National Geographic : 2012 Apr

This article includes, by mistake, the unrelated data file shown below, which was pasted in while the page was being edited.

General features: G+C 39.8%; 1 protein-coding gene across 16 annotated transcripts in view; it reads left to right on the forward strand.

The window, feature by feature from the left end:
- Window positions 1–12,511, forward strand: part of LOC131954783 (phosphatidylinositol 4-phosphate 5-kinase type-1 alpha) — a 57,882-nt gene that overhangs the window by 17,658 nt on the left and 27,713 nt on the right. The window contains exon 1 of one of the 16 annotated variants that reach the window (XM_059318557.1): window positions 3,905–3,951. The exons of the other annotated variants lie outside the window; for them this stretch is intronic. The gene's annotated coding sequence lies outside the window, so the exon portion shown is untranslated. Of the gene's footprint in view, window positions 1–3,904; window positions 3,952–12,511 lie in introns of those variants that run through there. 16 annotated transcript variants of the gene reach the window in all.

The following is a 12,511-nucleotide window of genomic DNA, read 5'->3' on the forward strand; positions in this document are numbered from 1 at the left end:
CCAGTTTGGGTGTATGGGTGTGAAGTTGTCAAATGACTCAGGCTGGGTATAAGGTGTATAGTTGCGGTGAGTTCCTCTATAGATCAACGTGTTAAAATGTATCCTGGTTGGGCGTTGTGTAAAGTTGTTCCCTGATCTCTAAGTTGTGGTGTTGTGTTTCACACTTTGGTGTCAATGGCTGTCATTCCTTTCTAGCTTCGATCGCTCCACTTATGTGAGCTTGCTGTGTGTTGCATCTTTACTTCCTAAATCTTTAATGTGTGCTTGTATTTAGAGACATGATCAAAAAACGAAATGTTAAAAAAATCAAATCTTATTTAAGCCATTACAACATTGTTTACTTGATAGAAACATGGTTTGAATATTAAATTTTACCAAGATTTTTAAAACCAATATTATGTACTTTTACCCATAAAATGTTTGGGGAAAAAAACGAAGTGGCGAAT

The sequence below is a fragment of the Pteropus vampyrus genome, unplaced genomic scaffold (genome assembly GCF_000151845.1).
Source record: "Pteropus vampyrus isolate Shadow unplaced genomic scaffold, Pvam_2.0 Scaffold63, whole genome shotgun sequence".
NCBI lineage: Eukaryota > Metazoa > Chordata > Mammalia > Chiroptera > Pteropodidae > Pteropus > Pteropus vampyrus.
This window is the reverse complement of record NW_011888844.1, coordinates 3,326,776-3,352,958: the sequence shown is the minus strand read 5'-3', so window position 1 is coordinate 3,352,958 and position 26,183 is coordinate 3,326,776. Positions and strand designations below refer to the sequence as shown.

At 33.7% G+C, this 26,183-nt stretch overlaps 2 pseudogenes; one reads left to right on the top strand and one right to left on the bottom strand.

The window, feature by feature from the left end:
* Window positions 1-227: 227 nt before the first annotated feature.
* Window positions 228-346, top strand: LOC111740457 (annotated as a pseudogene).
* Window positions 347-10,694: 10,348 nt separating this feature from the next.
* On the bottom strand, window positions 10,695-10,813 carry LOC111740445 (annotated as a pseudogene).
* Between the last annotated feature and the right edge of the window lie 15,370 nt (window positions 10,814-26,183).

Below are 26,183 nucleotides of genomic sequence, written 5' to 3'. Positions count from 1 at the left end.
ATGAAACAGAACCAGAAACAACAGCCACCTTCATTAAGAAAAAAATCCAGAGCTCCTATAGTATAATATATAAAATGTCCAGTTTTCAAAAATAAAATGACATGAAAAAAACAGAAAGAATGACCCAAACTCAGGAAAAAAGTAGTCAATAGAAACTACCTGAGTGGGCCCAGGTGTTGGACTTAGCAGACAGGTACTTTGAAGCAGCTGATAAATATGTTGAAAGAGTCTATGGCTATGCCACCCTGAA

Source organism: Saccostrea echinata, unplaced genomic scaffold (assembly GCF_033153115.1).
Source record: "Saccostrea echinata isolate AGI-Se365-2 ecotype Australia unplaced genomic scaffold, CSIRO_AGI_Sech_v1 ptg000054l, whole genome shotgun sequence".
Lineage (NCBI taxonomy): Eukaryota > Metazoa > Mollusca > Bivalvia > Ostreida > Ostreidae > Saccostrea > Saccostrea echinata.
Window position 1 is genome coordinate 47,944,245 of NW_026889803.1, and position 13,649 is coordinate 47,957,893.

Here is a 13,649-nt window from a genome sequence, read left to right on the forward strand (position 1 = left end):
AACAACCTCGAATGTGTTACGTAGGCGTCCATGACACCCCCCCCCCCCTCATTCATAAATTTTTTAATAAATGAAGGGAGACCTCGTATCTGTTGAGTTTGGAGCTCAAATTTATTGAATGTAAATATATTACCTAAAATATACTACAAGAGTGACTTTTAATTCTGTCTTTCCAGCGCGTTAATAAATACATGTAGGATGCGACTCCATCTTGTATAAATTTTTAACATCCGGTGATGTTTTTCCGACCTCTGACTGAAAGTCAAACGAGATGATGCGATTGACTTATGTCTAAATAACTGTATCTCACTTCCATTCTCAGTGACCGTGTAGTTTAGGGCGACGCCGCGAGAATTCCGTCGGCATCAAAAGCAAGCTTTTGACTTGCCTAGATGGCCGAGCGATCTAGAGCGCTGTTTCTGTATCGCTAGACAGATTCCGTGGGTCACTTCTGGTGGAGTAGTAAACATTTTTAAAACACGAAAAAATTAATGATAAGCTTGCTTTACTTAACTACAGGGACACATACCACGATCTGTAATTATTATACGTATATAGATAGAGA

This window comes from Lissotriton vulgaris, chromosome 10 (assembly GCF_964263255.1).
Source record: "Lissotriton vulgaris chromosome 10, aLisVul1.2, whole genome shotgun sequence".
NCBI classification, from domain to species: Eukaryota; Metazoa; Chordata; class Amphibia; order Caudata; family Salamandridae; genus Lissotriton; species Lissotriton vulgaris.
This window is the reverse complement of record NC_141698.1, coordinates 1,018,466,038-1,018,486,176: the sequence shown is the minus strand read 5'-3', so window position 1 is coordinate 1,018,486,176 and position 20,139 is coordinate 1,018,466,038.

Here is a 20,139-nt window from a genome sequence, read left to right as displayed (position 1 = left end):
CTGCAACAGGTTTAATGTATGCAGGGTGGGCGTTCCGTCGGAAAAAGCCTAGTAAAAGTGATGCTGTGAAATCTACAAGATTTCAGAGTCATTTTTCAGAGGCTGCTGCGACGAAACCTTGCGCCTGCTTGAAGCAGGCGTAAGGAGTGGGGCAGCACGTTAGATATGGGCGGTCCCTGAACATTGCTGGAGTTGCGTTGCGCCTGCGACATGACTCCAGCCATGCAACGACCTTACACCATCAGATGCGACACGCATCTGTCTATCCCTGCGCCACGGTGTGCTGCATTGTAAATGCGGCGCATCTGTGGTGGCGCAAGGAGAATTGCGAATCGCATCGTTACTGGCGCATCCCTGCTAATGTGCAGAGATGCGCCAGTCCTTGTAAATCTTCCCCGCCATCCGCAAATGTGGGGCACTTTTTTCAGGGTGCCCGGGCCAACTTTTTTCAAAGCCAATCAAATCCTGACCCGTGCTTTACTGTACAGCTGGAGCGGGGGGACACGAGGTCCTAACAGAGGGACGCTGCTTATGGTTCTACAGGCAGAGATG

real action will likely be concentrated in years to come---especially with the new RMST images providing a clearer guide. " e bow's very sexy, but we've been to it hundreds of times," Sauder said. "All this wreckage here to the south is what I'm interested in." In essence Sauder was hunting for anything recognizable, any pattern amid the chaos around the stern. "We like to picture shipwrecks as Greek temples on a hill---you know, very pic- turesque," he told me. "But they're not. ey're ruined industrial sites: piles of plates and rivets and sti eners. If you're going to interpret this stu , you gotta love Picasso." Sauder zoomed in on the image at hand, and within a few minutes had solved at least a small part of the mystery near the stern: Lying atop the wreckage was the crumpled brass frame of a revolving door, probably from a rst-class lounge. It is the kind of painstaking work that only someone who knows every inch of the ship could perform---a tiny part of an enormous Where's Waldo? sleuthing project that could keep Bill Sauder busy for years. I I found myself in Manhattan Beach, California, inside a hangar-size lm studio where James Cameron, surrounded by dazzling props and models from his 1997 movie, Titanic , had assembled a roundtable of some of the world's foremost nautical authorities---quite possibly the most illustrious conclave of Titanic experts ever gathered. Along with Cameron, Bill Sauder, and RMST explorer Paul-Henry Nargeo- let, the roundtable boasted Titanic historian Don Lynch and famed Titanic artist Ken Marschall, along with a naval engineer, a Woods Hole ocean- ographer, and two U.S. Navy architects. Cameron could more than hold his own in this A platinum ring set with diamonds was found in a leather pouch. Women sparkled in such jewels at the ship's fancy social events.